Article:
• zoom49zoom49 Posts: 76
    It could be that the Grand Touring models are fitted with the Eagle RS-A M+S tires or four wheel drive models come with these
    The only one I saw at Mazda last weekend with Bridgestones
    was a GT AWD with vin # above 2000. All others had the Goodyears including one with an even higher vin number.
  • driverdmdriverdm Posts: 505
    If it is arbitrarily done, you can ask the dealer to swap the tires out at no cost usually. This may turn into a non issue.
  • ateixeiraateixeira Posts: 72,587
    I don't accept that snow tires are 28-30% better, because they are only better IF they are mounted on the vehicle at that particular time, when a snow storm hits.

    You have to guess when the season begins and ends. Here in DC our last major storm was in March, and by then everyone had removed their snow tires. Having them in the shed stored away wouldn't do you any good.

    The rest of the time you are sacrificing 28-30% of traction in the dry, because the tires are soft and squirmy.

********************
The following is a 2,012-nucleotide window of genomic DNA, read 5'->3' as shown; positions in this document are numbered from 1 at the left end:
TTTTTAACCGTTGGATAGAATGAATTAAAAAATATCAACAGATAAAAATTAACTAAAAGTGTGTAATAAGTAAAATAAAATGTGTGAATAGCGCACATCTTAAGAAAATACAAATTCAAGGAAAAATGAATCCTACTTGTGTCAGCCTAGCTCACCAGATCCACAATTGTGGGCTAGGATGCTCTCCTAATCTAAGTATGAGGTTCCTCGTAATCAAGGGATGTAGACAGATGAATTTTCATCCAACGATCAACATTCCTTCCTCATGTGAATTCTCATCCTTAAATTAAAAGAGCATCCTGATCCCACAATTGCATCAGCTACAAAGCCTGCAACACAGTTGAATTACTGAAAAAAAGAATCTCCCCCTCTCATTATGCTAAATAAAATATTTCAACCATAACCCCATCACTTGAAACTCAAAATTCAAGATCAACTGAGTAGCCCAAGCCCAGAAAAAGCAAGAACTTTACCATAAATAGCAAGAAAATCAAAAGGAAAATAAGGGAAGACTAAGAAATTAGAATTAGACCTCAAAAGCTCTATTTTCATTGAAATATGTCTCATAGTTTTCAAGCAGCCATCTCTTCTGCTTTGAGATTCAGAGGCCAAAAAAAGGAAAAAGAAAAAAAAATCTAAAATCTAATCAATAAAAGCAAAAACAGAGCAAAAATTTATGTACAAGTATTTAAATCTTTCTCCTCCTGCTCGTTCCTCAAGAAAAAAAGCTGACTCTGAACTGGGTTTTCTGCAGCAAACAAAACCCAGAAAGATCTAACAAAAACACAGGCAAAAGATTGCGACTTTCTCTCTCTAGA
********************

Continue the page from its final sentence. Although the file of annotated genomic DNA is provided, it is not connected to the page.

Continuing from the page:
So it's not quite the magic solution you imply it is.

    I have a set of snow tires and will use them, by the way, but I have a hydraulic jack and a torque wrench and can mount/dismount tires on a whim. How many people will do that? Most people make an appt in November and then another in late February.

    AWD is there all the time. So you get the advantage of AWD in the rain, snow, gravel, sand, slippery spots, you name it, year-round.

    Gimme both.

    -juice
  • syadastisyadasti Posts: 24
    Yes but Mazda's AWD system is not full-time AWD like a Subaru or the like. Its FWD most of the time.

    AWD cost extra and weighs more (handling and mileage will be off in dry conditions).

    And you mentioned snow tires were providing less traction because they were soft. You do realize racing tires are quicker wearing lower durometer tires? Having softer pliable tires gives more traction at the expense of wear.

    Also the tires are softer also due to lower temperatures in the winter time to compensate - rubber gets harder as the temperature drops. So you'd get better traction in the winter in the dry compared to all season tires which must work in a much broader temperature range.